I do not pretend to believe that we saved any lives, but we provided many with hope and hugs to communities across the island that thought they were forgotten. It was a reminder that what we give to families and communities after disasters is sometimes not as important as how we give it to them: with compassion and dignity.

Days before Thanksgiving 2017, I found myself leaving my family for the third time in as many months. This time I was headed to Antigua and Barbuda for a long-term mission as the Head of Operations for Hurricane Irma Recovery. On Thanksgiving Day, I would find myself on that tiny, flat island I first learned about less than three months earlier, seeing the destruction Irma left behind.

Hurricane Irma had taken away Barbudans’ livelihoods, homes and access to critical services such as education, health care and financial services. It seemed as if Irma had attacked Barbuda, and the island was now slowly suffocating. For the first time in its 300-year history, the island was declared uninhabitable. An entire community, entire nation, a sister island nation to Antigua was declared unsafe.

Brennan touring the damage from Hurricane Irma on St. Maarten. (Photo courtesy of Brennan Banks)

How do you begin recovery?

In Barbuda, like many Caribbean islands, it started with “re-populating” the island. It was getting people back into their communities and homes and addressing barriers to and needs for long-term recovery. I advocated for Irma survivors by working with them to work with the government, private sector and philanthropy to fill gaps and provide resources.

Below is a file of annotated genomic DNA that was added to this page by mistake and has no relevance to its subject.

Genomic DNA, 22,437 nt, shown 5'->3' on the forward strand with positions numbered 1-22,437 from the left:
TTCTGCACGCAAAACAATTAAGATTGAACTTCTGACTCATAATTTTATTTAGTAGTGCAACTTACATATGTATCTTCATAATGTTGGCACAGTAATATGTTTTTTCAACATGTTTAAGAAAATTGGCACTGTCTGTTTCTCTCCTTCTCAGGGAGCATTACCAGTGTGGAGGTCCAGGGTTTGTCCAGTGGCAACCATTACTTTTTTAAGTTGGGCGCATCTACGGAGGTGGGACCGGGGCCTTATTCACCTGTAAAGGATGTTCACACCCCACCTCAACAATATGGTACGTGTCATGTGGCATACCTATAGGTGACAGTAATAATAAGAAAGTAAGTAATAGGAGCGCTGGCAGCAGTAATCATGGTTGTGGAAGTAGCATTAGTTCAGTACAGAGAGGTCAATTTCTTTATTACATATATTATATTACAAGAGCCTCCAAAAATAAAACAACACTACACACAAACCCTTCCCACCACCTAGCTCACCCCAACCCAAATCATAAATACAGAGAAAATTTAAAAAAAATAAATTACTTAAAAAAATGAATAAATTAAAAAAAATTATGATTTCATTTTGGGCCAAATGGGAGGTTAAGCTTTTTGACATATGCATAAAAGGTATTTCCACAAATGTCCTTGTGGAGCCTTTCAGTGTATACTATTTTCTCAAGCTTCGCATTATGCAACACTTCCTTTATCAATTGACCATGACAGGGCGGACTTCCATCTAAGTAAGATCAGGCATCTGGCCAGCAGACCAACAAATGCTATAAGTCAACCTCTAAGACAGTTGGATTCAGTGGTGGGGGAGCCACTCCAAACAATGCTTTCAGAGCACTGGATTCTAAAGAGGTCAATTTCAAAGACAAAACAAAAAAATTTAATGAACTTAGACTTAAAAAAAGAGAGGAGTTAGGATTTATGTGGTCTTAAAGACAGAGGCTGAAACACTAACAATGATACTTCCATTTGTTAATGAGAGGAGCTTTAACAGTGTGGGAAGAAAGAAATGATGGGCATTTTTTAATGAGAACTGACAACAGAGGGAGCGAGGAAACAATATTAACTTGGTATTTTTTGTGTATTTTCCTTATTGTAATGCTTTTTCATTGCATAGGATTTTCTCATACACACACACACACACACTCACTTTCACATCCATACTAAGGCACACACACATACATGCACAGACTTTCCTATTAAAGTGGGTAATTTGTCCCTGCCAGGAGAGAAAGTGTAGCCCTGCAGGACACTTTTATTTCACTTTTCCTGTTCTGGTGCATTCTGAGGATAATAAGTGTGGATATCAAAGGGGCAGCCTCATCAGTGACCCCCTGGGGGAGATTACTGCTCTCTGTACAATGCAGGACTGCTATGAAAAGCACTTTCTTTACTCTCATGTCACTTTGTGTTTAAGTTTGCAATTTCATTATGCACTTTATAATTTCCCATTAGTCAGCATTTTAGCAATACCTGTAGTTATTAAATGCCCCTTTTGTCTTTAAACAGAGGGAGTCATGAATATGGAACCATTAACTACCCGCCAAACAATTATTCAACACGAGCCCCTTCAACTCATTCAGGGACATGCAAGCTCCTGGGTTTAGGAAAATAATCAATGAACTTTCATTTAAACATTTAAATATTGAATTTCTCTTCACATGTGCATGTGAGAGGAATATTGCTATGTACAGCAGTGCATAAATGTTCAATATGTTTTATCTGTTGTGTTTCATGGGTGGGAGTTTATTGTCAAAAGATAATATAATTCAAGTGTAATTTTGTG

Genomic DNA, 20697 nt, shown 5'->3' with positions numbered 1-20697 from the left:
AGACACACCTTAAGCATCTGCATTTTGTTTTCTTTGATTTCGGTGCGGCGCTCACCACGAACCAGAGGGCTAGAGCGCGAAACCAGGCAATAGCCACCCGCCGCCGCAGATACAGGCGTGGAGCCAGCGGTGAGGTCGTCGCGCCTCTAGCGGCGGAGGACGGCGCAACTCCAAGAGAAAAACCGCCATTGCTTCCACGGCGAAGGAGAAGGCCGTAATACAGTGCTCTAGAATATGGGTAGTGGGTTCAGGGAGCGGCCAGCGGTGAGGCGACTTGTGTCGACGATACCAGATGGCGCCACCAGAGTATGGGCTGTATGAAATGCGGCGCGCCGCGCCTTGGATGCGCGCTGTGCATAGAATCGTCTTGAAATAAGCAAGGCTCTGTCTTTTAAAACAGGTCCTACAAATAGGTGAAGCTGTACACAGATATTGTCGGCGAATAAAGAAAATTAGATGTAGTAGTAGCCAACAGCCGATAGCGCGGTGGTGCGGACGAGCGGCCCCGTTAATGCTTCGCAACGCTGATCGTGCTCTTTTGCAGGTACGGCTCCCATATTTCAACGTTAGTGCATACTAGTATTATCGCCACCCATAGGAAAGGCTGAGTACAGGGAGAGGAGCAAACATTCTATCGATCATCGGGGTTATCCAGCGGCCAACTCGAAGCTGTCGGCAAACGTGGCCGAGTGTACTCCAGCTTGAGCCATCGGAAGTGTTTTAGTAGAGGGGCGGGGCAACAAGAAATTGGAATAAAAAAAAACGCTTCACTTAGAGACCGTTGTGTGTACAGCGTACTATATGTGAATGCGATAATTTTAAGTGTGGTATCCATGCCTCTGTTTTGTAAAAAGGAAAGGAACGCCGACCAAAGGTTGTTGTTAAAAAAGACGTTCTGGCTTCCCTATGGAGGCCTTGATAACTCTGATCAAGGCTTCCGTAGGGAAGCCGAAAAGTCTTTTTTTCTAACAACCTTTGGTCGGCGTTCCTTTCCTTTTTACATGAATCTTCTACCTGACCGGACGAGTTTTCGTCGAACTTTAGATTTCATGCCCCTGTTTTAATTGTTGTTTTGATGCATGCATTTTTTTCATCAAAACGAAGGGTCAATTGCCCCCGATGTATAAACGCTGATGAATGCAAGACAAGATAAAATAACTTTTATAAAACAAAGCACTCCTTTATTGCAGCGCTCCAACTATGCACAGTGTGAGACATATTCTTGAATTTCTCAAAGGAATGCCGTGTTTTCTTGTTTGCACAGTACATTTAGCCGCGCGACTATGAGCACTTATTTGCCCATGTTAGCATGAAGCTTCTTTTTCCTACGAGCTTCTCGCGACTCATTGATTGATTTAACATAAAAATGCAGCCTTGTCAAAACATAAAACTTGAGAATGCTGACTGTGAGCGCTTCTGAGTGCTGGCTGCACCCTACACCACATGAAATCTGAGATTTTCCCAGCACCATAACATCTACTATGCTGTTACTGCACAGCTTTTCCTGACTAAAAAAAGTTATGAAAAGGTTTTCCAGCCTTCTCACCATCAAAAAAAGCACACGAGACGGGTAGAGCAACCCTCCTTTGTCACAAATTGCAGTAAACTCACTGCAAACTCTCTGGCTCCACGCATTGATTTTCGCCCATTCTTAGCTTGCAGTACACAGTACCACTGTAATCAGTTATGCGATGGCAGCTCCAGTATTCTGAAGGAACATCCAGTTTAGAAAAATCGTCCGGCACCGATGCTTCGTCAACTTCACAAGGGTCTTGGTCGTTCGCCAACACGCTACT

I learned so much about Barbuda, its sole community of Codrington, its people, culture and history. It taught me more about total and complete community recovery during that year than I had in the previous 10 years of humanitarian programming. I was embedded in the community and used a localization approach to engage and empower Barbudans to identify their needs, identify resources and plan long-term recovery for their island nation.

Supporting post-Irma recovery in Florida

After a year in the Caribbean visiting some of Irma’s destinations and learning a lot about how the entire 2017 Atlantic hurricane season changed the region forever, I found myself unable to break-up with Irma. I was back in the U.S. and had taken on a fantastic disaster philanthropy portfolio that included the CDP Hurricane Irma Recovery Fund and grants across Florida. Little did I know that Irma wasn’t finished with me and our relationship was only in its infancy.

For three years as Center for Disaster Philanthropy’s (CDP) Director of Disaster Recovery Funds, I have engaged philanthropy and ensured that Irma’s final chapter in Florida would not be forgotten. CDP mobilized funders to promote collaboration and garner resources. We leveraged our funding to bring other funders to the table to support housing recovery, including repairs and rebuilding.